Saturday, December 31, 2011

"Diary of a North London Lad"

I don't really remember how did I stumble upon this book, probably when searching for "North London" randomly. Apparently a self-published one, it is memoires of an "ordinary person", i.e. neither a professional writer nor a celebrity.

I read it really quickly (which, I ought to note, is no longer typical for me as the Internet has shrunk my attention span drastically) mostly because of the coincidental setting as the author grew up not far away from where we now live and used to work not far away as well from where I do. Thanks to that, it helped me to put some things into perspective and also allowed to have a glimpse into the 60s and 70s when, as far as I can see, Britain and London particularly were very different from what they're now with some changed for good and some for the contrary.

With the story being primarily focused on women, cars and theatre, still some small historical details about the British society slip out which are difficult for a foreigner to acquire otherwise. It's not exactly about the book, but again I can't help noticing how has the world has changed in the last, say, 50 or 60 years, it's hard to overestimate. We Russians often regard Western society as something that has been developing continuously but at a steady pace while us were hold in place for so long and then unleashed. In reality, it looks to me that older people in the UK recognise almost as much change in the present society when compared to the times of their youth.

Don't know if that'd be as exciting for someone who doesn't know North London, but despite its indisputably average literary quality, "Diary of a North London Lad" by Tony Shelton was arguably the best book I read this year.

Thursday, December 29, 2011

A closet hay

If you happen to be in the UCL's main Wilkins building, pay attention to an old wooden closet in its southern wing:

Jeremy Bentham is in the closet

It was closed when I saw it but the name engraved on top made me think that wasn't just a decorated room entrance or something like that. Indeed, there was an explanation on the wall around the corner. Inside, there is a hay-stuffed figure of Jeremy Bentham himself with his real skeleton serving as a frame. Jurist and philosopher, Bentham had very progressive views, especially for his times, so he didn't believe in life after death and stated in his will that his body should be used for the scientific and educational purposes.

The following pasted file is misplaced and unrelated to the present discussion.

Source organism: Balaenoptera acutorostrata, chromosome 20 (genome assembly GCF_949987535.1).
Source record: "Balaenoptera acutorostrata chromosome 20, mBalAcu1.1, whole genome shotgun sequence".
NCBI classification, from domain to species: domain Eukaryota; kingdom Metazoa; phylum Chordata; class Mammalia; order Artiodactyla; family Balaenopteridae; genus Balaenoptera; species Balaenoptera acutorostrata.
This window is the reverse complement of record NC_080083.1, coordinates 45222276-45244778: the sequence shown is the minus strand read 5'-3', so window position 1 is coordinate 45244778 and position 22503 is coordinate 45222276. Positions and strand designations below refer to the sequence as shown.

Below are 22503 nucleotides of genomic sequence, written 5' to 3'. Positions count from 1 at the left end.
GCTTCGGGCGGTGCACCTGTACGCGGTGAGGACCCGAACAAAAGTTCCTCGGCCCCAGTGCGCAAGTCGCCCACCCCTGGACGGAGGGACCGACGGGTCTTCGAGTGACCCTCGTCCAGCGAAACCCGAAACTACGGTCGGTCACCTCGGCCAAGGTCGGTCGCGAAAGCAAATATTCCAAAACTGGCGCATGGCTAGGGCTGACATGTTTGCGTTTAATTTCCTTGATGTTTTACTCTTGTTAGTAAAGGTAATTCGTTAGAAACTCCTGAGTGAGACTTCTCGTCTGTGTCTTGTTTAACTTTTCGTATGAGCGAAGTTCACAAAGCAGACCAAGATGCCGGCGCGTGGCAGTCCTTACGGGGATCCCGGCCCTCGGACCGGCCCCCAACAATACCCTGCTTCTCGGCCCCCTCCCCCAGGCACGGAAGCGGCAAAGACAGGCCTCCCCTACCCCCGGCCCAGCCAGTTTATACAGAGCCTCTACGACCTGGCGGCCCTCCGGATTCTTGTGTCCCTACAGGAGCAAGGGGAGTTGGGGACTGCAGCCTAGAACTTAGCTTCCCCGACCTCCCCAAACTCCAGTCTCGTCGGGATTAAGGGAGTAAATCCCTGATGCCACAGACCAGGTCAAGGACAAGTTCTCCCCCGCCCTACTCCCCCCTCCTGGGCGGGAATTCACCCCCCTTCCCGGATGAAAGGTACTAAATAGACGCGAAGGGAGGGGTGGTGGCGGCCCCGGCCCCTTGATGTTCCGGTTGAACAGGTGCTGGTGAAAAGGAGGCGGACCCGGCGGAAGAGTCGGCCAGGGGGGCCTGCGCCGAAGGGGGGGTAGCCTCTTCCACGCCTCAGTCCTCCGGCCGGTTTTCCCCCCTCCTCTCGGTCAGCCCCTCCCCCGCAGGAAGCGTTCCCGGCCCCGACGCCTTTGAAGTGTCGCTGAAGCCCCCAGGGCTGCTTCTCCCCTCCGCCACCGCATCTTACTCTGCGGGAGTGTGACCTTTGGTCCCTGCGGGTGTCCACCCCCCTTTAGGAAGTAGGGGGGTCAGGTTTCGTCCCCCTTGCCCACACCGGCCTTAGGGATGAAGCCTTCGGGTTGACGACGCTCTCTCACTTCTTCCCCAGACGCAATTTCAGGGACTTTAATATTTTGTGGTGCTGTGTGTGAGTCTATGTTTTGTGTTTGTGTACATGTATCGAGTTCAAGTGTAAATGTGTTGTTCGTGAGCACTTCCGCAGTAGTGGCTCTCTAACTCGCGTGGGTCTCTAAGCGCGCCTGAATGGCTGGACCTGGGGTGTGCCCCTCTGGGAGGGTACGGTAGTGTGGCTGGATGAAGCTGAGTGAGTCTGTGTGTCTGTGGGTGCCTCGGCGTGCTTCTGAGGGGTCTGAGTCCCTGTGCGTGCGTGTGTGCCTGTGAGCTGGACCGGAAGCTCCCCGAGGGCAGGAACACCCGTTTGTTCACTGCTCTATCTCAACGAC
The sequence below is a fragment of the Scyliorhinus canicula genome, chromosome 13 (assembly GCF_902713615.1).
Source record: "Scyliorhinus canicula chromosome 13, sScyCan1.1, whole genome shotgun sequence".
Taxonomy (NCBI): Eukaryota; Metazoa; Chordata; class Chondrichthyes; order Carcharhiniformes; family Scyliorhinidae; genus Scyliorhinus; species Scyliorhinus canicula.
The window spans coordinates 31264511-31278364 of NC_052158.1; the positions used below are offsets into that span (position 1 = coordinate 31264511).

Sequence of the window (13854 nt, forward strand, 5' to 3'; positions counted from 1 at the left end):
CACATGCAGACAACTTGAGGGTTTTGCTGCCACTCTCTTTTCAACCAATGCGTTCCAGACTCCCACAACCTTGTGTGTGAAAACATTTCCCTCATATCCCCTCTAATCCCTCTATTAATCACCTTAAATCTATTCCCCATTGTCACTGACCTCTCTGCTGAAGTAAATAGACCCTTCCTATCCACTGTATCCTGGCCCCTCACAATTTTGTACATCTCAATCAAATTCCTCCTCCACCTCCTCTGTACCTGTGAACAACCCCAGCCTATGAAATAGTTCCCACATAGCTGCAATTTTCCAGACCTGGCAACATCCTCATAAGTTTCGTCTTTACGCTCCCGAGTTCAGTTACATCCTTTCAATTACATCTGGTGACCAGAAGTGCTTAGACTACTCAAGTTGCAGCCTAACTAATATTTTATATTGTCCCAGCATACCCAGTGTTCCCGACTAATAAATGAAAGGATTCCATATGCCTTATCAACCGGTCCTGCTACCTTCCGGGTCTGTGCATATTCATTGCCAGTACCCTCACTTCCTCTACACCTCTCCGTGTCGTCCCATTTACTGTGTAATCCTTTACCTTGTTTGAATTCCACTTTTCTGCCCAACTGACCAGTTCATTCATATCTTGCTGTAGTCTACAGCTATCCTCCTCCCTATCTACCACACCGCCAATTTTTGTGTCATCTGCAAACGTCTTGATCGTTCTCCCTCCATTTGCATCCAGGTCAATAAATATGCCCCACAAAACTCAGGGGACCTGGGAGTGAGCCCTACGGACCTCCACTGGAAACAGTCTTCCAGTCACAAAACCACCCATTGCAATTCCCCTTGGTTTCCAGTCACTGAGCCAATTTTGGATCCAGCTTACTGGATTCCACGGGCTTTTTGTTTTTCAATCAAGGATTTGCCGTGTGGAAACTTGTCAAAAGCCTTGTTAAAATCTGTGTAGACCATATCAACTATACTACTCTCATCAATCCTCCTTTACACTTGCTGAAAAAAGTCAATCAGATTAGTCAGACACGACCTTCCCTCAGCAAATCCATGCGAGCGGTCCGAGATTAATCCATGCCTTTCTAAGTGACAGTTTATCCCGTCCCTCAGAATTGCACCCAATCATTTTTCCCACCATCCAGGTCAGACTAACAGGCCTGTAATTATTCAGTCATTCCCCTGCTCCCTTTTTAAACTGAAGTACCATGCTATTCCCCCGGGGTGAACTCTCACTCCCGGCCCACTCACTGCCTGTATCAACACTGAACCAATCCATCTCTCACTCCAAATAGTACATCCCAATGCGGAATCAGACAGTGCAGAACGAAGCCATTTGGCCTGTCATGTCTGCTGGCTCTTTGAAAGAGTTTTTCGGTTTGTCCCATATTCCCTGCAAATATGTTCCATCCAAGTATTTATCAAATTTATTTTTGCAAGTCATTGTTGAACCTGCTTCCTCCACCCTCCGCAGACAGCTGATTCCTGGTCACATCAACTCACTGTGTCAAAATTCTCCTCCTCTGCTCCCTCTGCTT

The remains aren't locked all the time and sometimes Mr Bentham even leaves his shelter either to attend the University Council meeting ("listed as "present but not voting") or to become a subject of student pranks:

However, it proved an irresistible target for students, especially from King's College London, who stole the head in 1975 and demanded a ransome of £100 to be paid to the charity Shelter. UCL finally agreed to pay a ransome of £10 and the head was returned. On another occasion, according to legend, the head, again stolen by students, was eventually found in a luggage locker at a Scottish Station (possibly Aberdeen). The last straw (so runs yet another story) came when it was discovered in the front quadrangle being used for football practice, and the head was henceforth placed in secure storage.

I should say that I now have a strong respect for that man!

Monday, December 26, 2011

The Mandela Way tank

A Soviet T-34-85 tank in Southwark is rather famous and has even got its own Wikipedia entry. Originally brought to the UK from Czechoslovakia to be filmed in Richard III set in alternative 1930s Britain (hence tanks and airplanes were required), it went then to a scrap metal dealer and finally to its current owner Russell Gray, a South London developer.

The Mandela Way tank

The story of its settlement on the street corner is sometimes regarded as an urban myth as it's too good to be true:

It sits on a rough piece of land belonging to Russell Gray who wanted to build flats here. His planning permission was turned down and so he asked instead to build a tank. Assuming he meant septic tank, permission was granted and Mr. Gray placed a Soviet era T-34 on the land with the gun turret pointing towards the council offices.